Fifty-eight light-years [-4.4, -6.8, 16.0] from Sol, on the planet Gift (Tommy’s Gift)
Tillie, former slave of the Nesu, senior master of the hydroponics guild, and former master of the only hydroponics farm above the commons in the Nesu portion of the Nesu Tol, screamed in frustration and sat down in the mud at the edge of the field. “Why won’t anyone listen to me?”
One of the guild-less dirt farmers that he had talked to, Kenel, looked up from the furrow he was gently weeding. “Because, without your tanks and pumps, you’re a useless pile of crap, you are.” He leaned over and picked up a handful of the rich black dirt he had been hoeing, letting it trickle through his fingers. “Crap that we don’t need here. You know nothing about real farming.”
Tillie, jumped up and lunged toward Kenel. “You can’t talk to me like that!”
Kenel’s raised hoe stopped Tillie before he stepped onto the first furrow. “Walk on my seeds and I’ll do more than talk.”
Tillie whirled and stomped away, splattering more dirt on his once brightly colored pants. He hurried toward the group opening the crates and boxes the Nesu Tol had left on its second visit.
Tillie and his journeymen and apprentices had quickly identified and marked crates containing equipment and chemicals they would need to build a working hydroponics farm. The arguments had started when he asked the other guildmasters to give him priority in getting everything assembled. There had been no dispute about the fusion bottle. Everyone needed power. But he couldn’t get anyone to wire the pumps to the fusion bottle, or put together the prefab building he needed to cover the tanks, or to connect the plumbing and water supply. Didn’t they understand that, without his farm, they would starve when the food Tommy had left ran out? Yes, the dirt farmers might make crops in time, but on a strange planet in strange soil, how could they know for sure? His hydroponics was proven.
When the masters of the other guilds had refused to help, he had turned to the dirt farmers. On the ship, the dirt farmers had learned to be self-reliant and could have, at least, attached the plumbing.
One of the just-opened crates fell in front of Tillie as he approached the crowd, scattering rolls of electrical cable on the ground. From the crate’s markings, it was one of his.
“We need that,” someone shouted. He wasn’t a member of Tillie’s guild.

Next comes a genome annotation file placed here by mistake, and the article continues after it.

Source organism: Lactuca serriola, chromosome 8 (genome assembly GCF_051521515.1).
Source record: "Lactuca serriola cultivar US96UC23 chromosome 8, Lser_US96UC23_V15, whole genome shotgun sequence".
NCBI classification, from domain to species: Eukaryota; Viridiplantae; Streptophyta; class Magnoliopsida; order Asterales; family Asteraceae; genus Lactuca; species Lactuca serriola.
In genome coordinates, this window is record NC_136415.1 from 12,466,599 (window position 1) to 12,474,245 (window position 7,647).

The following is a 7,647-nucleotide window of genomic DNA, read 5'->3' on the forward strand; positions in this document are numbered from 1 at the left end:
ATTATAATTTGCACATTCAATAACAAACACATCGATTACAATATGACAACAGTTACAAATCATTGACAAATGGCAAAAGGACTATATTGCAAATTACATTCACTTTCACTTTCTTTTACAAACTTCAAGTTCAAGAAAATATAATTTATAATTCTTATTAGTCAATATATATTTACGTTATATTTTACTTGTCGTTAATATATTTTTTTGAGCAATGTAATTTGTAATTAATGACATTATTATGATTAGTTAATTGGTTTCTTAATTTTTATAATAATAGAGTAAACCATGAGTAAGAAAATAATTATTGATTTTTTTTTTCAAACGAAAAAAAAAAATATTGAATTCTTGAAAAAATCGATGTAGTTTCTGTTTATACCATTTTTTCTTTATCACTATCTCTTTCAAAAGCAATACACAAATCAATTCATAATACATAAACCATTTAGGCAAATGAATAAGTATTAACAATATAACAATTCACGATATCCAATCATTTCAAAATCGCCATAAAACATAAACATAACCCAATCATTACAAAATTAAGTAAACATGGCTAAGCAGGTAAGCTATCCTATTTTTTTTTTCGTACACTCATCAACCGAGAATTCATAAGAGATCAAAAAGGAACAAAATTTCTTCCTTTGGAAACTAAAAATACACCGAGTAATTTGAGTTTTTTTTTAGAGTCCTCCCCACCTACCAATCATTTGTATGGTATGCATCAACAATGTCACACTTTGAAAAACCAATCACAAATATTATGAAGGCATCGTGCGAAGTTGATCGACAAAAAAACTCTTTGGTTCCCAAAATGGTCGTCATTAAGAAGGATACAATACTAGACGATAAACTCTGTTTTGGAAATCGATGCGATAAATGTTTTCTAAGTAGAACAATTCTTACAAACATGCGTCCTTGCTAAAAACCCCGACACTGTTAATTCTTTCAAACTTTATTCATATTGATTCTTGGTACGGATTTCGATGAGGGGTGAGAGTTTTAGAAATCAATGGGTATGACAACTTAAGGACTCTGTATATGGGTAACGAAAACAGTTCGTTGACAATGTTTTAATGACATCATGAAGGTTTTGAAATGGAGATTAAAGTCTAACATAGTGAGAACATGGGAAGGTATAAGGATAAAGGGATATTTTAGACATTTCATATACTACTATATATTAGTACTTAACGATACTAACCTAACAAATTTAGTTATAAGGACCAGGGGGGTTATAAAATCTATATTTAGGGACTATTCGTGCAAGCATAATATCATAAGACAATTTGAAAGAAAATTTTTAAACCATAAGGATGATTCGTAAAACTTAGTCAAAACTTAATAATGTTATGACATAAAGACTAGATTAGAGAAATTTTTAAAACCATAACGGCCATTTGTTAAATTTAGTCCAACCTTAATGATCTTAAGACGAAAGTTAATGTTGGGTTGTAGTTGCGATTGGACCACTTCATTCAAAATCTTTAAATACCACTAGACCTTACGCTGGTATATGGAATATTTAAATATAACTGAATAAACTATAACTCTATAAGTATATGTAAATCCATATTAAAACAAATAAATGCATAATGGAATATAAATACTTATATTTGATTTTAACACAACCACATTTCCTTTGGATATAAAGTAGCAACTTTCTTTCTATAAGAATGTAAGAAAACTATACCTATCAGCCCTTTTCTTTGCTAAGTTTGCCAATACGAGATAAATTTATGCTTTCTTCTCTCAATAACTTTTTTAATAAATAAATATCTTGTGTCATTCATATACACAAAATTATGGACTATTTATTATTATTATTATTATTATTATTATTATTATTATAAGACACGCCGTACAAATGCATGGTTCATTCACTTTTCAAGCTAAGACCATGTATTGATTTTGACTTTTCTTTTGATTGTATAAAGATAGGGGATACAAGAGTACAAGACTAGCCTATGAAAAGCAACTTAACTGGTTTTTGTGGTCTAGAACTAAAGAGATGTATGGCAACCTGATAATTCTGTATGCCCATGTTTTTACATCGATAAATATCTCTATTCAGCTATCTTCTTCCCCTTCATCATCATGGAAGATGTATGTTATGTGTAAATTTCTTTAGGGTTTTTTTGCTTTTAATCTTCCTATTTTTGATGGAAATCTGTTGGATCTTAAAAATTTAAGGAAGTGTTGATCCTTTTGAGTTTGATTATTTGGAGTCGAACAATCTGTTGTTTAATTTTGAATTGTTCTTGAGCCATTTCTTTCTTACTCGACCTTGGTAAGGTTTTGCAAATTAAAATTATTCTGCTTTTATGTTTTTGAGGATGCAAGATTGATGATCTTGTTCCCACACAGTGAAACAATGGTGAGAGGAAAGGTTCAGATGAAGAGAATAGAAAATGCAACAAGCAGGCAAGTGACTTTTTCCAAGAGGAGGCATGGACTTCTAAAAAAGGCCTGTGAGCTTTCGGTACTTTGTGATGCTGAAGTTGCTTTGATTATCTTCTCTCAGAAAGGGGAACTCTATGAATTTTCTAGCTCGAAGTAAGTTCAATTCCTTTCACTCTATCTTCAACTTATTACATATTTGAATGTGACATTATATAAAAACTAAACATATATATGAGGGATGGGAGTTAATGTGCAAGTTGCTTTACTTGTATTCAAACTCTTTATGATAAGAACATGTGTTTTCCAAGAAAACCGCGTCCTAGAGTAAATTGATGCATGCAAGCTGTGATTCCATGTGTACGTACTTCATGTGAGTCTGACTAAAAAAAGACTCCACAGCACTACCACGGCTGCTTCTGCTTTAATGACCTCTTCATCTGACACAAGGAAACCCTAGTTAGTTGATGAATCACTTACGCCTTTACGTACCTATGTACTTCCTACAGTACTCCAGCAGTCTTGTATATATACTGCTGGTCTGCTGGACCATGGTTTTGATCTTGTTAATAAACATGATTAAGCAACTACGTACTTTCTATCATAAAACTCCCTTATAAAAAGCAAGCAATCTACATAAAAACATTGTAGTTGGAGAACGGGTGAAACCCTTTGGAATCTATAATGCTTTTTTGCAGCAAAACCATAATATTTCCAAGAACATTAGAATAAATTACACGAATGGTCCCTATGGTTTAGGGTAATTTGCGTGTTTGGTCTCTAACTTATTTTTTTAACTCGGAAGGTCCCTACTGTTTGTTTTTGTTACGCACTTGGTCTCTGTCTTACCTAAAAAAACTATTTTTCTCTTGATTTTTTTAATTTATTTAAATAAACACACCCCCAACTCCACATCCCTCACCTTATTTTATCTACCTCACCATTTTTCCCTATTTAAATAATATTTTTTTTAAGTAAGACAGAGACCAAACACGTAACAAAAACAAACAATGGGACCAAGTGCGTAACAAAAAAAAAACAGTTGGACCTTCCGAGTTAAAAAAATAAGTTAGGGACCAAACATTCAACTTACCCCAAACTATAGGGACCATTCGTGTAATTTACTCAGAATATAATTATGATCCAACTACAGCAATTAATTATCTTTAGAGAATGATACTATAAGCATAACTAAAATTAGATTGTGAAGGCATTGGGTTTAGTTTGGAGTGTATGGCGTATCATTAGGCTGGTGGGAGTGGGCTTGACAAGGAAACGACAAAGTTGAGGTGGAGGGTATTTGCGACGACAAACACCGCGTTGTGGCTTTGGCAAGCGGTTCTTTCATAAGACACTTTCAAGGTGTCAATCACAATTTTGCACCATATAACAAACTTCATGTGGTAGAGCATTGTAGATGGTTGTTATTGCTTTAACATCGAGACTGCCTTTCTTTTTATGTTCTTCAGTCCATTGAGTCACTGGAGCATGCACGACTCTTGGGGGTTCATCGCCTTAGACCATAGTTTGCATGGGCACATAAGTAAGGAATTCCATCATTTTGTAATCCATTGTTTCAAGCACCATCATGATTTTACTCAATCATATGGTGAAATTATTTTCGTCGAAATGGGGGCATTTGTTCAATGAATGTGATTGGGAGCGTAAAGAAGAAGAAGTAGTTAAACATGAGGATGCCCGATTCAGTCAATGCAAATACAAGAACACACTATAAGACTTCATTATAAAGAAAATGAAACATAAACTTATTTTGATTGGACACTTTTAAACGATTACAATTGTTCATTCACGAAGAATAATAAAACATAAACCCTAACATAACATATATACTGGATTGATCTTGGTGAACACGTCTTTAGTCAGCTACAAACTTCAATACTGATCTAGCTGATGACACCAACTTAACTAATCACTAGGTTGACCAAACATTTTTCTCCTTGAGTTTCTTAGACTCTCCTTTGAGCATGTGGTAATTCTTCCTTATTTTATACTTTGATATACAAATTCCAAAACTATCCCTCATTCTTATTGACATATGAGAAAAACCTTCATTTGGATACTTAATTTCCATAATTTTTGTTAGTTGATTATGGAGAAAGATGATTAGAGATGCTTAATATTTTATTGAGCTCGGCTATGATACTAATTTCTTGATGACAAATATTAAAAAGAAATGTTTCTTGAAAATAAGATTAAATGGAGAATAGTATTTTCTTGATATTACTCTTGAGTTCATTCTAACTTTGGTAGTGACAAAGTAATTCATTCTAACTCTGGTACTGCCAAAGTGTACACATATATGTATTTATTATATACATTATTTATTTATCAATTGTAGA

One of Tillie’s apprentices, Drak, and another man grabbed one the rolls, each trying to pull it out of the other’s hands. The roll stretched into a long oval, and Drak slipped, his legs sliding forward and his head lurching back and down. When Drak released the roll, the other man stumbled into Tillie, knocking him to the ground.
Drak regained his feet, one hand holding the back of his head. When the other man held up the distorted roll and screamed, “Ours,” Drak charged him, planting his skull into the man’s stomach and pushing him on top of Tillie.
Later, no one admitted throwing that next punch. The fight didn’t last long. None of the combatants weighed more than sixty kilograms and the ground was slippery. The warriors might have prevented the fight, but they were hunting meat. Other than a few bruises and scrapes there was only one casualty.
Selective breeding of humans by the Nesu had created two distinct body types: the warriors, who were muscular giants, and the farmers and artisans, who were short and slender, with bulbous heads balanced on a skinny, vulnerable neck. In the brawl, someone stepped on Tillie’s neck. His last thought was that they should have stayed on the ship.
He didn’t post it here but:
Feb 25, 2013 5:40:40 AM PST
Christopher Sharpless says:
Mr Gillaspy, I am an avid reader of SciFi. I am in the military and so when I am on deployment, all my free time is spent reading. When I read your book, I have to say that I really enjoyed it. So with that being said, I have been checking for any news or updates about when the second book will be released. I noticed that the last time you updated this forum was back in July. By any chance do you have an update as to a release date? I know it must get old being asked the same question over and over, but as I am sure you do, you take it as being a good thing. Because it means that they all really enjoyed your book like I did. Well good luck to you and I hope you finish it soon. I know we are all awaiting it.
All I can say to Christopher and others with similar questions is, I’m slow. The second novel is proving to be more difficult than the first. I think I have performance anxiety.